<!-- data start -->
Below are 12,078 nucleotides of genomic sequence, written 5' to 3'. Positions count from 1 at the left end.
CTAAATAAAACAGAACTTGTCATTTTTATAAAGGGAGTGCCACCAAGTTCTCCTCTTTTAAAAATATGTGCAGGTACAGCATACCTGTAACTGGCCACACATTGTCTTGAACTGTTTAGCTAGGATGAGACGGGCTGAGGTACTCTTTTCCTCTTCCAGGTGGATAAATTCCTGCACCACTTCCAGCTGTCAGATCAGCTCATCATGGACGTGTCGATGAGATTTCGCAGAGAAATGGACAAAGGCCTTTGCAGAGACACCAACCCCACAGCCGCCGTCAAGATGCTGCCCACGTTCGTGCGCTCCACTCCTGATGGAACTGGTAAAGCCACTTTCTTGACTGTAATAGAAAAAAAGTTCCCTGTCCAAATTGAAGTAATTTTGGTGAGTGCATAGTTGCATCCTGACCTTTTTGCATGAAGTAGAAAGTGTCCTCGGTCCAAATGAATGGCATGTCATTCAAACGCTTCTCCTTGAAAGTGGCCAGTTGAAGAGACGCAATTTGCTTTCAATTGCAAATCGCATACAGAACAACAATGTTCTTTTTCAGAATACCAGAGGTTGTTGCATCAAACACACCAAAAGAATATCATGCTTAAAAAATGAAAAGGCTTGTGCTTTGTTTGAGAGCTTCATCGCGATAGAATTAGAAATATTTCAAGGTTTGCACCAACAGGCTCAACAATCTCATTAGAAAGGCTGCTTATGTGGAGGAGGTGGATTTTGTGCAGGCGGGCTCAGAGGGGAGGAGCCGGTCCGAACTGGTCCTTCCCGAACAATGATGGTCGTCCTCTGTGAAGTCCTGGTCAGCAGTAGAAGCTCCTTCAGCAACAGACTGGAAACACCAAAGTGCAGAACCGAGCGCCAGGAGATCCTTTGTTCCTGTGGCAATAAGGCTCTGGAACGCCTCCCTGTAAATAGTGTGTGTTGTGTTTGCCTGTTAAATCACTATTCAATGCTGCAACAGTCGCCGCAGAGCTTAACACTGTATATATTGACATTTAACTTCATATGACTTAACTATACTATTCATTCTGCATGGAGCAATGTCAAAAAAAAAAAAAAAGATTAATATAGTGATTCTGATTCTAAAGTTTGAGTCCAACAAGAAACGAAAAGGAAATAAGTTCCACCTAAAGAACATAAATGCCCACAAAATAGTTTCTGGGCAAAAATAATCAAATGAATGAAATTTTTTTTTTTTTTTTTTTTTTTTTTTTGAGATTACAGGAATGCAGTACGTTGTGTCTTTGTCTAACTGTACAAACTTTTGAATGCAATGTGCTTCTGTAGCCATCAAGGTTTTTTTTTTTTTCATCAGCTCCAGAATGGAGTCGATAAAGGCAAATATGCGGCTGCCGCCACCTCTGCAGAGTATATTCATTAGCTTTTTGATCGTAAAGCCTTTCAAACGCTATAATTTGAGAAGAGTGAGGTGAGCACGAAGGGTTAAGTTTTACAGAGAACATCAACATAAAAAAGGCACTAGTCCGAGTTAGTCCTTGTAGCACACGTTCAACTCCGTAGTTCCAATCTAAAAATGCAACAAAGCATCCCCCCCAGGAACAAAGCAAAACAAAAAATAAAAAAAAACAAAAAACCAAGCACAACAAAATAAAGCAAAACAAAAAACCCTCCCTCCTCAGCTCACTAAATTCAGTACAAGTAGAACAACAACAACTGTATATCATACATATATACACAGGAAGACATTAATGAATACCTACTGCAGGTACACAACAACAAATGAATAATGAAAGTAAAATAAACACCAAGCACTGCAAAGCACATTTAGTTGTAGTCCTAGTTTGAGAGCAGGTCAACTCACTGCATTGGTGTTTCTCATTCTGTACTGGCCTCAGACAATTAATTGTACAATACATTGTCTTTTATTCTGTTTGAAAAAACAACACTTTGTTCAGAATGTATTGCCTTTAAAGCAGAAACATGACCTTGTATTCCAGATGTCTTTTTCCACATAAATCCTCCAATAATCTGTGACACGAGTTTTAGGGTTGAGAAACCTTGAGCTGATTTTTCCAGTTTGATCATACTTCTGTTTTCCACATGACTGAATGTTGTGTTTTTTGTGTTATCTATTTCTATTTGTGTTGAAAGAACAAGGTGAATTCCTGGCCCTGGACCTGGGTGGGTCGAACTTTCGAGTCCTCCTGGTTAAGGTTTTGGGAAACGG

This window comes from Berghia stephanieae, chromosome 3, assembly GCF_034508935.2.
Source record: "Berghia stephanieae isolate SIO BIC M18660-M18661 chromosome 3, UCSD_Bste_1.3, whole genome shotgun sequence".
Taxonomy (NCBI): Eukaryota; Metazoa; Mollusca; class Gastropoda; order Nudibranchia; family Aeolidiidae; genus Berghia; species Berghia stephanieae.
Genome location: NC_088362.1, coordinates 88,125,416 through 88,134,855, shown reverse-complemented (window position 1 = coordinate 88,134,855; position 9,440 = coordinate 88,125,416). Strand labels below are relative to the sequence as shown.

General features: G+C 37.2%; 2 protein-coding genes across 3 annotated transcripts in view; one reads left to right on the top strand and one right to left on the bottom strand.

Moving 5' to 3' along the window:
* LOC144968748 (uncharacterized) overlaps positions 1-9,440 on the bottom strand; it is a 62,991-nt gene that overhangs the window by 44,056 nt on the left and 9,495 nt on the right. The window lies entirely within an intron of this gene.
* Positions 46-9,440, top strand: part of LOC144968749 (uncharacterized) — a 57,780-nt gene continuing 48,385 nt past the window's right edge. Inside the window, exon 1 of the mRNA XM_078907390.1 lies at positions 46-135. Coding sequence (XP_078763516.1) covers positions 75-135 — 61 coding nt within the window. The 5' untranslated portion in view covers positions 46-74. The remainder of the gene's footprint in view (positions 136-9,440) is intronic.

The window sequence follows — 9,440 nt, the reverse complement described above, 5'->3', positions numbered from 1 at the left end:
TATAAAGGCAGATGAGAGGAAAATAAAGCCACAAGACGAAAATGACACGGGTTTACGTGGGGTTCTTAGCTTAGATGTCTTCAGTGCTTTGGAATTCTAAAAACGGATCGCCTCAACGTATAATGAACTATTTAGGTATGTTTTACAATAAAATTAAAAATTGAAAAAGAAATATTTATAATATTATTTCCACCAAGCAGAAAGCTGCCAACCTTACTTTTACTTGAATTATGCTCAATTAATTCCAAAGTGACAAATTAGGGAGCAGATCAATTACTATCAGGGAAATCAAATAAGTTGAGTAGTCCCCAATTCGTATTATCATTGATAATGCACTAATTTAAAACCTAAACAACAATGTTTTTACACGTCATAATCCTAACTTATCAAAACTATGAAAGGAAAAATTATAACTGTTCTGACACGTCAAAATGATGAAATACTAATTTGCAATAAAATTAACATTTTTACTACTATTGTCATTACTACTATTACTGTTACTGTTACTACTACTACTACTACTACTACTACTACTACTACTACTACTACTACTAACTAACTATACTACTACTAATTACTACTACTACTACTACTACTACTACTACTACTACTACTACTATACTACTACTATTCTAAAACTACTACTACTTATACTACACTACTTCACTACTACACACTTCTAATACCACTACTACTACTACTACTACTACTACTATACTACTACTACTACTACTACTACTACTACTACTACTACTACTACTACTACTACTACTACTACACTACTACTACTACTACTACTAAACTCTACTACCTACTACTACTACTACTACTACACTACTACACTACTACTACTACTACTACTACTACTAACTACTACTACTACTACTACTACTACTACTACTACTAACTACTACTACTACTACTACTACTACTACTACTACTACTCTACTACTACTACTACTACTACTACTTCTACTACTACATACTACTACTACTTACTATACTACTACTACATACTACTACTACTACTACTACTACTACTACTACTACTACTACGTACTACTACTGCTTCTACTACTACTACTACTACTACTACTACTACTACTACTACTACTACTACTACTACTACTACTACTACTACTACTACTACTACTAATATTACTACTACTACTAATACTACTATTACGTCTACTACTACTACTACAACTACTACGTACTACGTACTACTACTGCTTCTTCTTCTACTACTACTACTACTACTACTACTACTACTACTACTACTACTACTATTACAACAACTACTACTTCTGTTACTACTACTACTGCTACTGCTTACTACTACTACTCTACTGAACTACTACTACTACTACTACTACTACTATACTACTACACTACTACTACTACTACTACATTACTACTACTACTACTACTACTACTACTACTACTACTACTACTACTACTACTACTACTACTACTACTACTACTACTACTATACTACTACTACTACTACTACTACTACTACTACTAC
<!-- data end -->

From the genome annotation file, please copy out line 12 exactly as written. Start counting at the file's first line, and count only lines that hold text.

TATAAAGGCAGATGAGAGGAAAATAAAGCCACAAGACGAAAATGACACGGGTTTACGTGGGGTTCTTAGCTTAGATGTCTTCAGTGCTTTGGAATTCTAAAAACGGATCGCCTCAACGTATAATGAACTATTTAGGTATGTTTTACAATAAAATTAAAAATTGAAAAAGAAATATTTATAATATTATTTCCACCAAGCAGAAAGCTGCCAACCTTACTTTTACTTGAATTATGCTCAATTAATTCCAAAGTGACAAATTAGGGAGCAGATCAATTACTATCAGGGAAATCAAATAAGTTGAGTAGTCCCCAATTCGTATTATCATTGATAATGCACTAATTTAAAACCTAAACAACAATGTTTTTACACGTCATAATCCTAACTTATCAAAACTATGAAAGGAAAAATTATAACTGTTCTGACACGTCAAAATGATGAAATACTAATTTGCAATAAAATTAACATTTTTACTACTATTGTCATTACTACTATTACTGTTACTGTTACTACTACTACTACTACTACTACTACTACTACTACTACTACTACTACTAACTAACTATACTACTACTAATTACTACTACTACTACTACTACTACTACTACTACTACTACTACTATACTACTACTATTCTAAAACTACTACTACTTATACTACACTACTTCACTACTACACACTTCTAATACCACTACTACTACTACTACTACTACTACTATACTACTACTACTACTACTACTACTACTACTACTACTACTACTACTACTACTACTACTACTACACTACTACTACTACTACTACTAAACTCTACTACCTACTACTACTACTACTACTACACTACTACACTACTACTACTACTACTACTACTACTAACTACTACTACTACTACTACTACTACTACTACTACTAACTACTACTACTACTACTACTACTACTACTACTACTACTCTACTACTACTACTACTACTACTACTTCTACTACTACATACTACTACTACTTACTATACTACTACTACATACTACTACTACTACTACTACTACTACTACTACTACTACTACGTACTACTACTGCTTCTACTACTACTACTACTACTACTACTACTACTACTACTACTACTACTACTACTACTACTACTACTACTACTACTACTACTACTAATATTACTACTACTACTAATACTACTATTACGTCTACTACTACTACTACAACTACTACGTACTACGTACTACTACTGCTTCTTCTTCTACTACTACTACTACTACTACTACTACTACTACTACTACTACTACTATTACAACAACTACTACTTCTGTTACTACTACTACTGCTACTGCTTACTACTACTACTCTACTGAACTACTACTACTACTACTACTACTACTATACTACTACACTACTACTACTACTACTACATTACTACTACTACTACTACTACTACTACTACTACTACTACTACTACTACTACTACTACTACTACTACTACTACTACTACTATACTACTACTACTACTACTACTACTACTACTACTAC